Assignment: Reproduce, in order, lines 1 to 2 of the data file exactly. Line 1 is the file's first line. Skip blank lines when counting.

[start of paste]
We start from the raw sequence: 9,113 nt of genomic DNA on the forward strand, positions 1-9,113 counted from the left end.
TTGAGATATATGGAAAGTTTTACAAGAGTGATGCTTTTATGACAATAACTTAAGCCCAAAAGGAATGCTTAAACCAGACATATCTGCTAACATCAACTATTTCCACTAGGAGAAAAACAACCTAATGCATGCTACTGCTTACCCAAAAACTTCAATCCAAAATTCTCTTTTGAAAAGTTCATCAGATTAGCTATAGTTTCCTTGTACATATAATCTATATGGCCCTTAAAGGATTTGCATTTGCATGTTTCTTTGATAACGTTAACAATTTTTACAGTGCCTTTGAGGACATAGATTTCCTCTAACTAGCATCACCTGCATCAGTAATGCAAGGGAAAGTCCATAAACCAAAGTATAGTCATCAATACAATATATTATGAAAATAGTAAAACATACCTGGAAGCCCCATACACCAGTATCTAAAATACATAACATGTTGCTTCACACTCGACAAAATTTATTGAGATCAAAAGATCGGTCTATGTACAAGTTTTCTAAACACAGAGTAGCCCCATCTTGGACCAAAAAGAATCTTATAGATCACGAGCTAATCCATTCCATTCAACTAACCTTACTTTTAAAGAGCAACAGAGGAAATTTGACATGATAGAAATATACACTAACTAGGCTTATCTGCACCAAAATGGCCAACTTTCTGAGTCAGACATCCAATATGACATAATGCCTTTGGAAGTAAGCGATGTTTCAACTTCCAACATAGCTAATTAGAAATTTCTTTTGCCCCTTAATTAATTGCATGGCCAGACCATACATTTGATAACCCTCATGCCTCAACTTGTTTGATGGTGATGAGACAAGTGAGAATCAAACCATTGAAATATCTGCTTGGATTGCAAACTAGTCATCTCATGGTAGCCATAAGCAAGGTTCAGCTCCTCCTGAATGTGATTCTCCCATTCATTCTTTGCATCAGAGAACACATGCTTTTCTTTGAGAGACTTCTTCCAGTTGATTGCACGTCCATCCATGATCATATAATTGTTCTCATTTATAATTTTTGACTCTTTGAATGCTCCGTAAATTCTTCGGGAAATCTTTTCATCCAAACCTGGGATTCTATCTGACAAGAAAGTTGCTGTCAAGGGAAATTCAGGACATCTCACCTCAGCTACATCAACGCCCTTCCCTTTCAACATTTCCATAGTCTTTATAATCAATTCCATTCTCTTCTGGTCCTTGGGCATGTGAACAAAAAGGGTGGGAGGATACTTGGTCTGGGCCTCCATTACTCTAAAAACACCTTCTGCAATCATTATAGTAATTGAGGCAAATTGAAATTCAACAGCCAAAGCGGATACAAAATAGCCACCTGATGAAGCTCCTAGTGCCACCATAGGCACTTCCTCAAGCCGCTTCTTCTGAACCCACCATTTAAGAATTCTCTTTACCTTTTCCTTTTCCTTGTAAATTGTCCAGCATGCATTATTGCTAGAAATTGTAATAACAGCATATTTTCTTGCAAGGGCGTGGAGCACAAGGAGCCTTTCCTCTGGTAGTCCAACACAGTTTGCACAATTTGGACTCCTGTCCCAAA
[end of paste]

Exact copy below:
We start from the raw sequence: 9,113 nt of genomic DNA on the forward strand, positions 1-9,113 counted from the left end.
TTGAGATATATGGAAAGTTTTACAAGAGTGATGCTTTTATGACAATAACTTAAGCCCAAAAGGAATGCTTAAACCAGACATATCTGCTAACATCAACTATTTCCACTAGGAGAAAAACAACCTAATGCATGCTACTGCTTACCCAAAAACTTCAATCCAAAATTCTCTTTTGAAAAGTTCATCAGATTAGCTATAGTTTCCTTGTACATATAATCTATATGGCCCTTAAAGGATTTGCATTTGCATGTTTCTTTGATAACGTTAACAATTTTTACAGTGCCTTTGAGGACATAGATTTCCTCTAACTAGCATCACCTGCATCAGTAATGCAAGGGAAAGTCCATAAACCAAAGTATAGTCATCAATACAATATATTATGAAAATAGTAAAACATACCTGGAAGCCCCATACACCAGTATCTAAAATACATAACATGTTGCTTCACACTCGACAAAATTTATTGAGATCAAAAGATCGGTCTATGTACAAGTTTTCTAAACACAGAGTAGCCCCATCTTGGACCAAAAAGAATCTTATAGATCACGAGCTAATCCATTCCATTCAACTAACCTTACTTTTAAAGAGCAACAGAGGAAATTTGACATGATAGAAATATACACTAACTAGGCTTATCTGCACCAAAATGGCCAACTTTCTGAGTCAGACATCCAATATGACATAATGCCTTTGGAAGTAAGCGATGTTTCAACTTCCAACATAGCTAATTAGAAATTTCTTTTGCCCCTTAATTAATTGCATGGCCAGACCATACATTTGATAACCCTCATGCCTCAACTTGTTTGATGGTGATGAGACAAGTGAGAATCAAACCATTGAAATATCTGCTTGGATTGCAAACTAGTCATCTCATGGTAGCCATAAGCAAGGTTCAGCTCCTCCTGAATGTGATTCTCCCATTCATTCTTTGCATCAGAGAACACATGCTTTTCTTTGAGAGACTTCTTCCAGTTGATTGCACGTCCATCCATGATCATATAATTGTTCTCATTTATAATTTTTGACTCTTTGAATGCTCCGTAAATTCTTCGGGAAATCTTTTCATCCAAACCTGGGATTCTATCTGACAAGAAAGTTGCTGTCAAGGGAAATTCAGGACATCTCACCTCAGCTACATCAACGCCCTTCCCTTTCAACATTTCCATAGTCTTTATAATCAATTCCATTCTCTTCTGGTCCTTGGGCATGTGAACAAAAAGGGTGGGAGGATACTTGGTCTGGGCCTCCATTACTCTAAAAACACCTTCTGCAATCATTATAGTAATTGAGGCAAATTGAAATTCAACAGCCAAAGCGGATACAAAATAGCCACCTGATGAAGCTCCTAGTGCCACCATAGGCACTTCCTCAAGCCGCTTCTTCTGAACCCACCATTTAAGAATTCTCTTTACCTTTTCCTTTTCCTTGTAAATTGTCCAGCATGCATTATTGCTAGAAATTGTAATAACAGCATATTTTCTTGCAAGGGCGTGGAGCACAAGGAGCCTTTCCTCTGGTAGTCCAACACAGTTTGCACAATTTGGACTCCTGTCCCAAA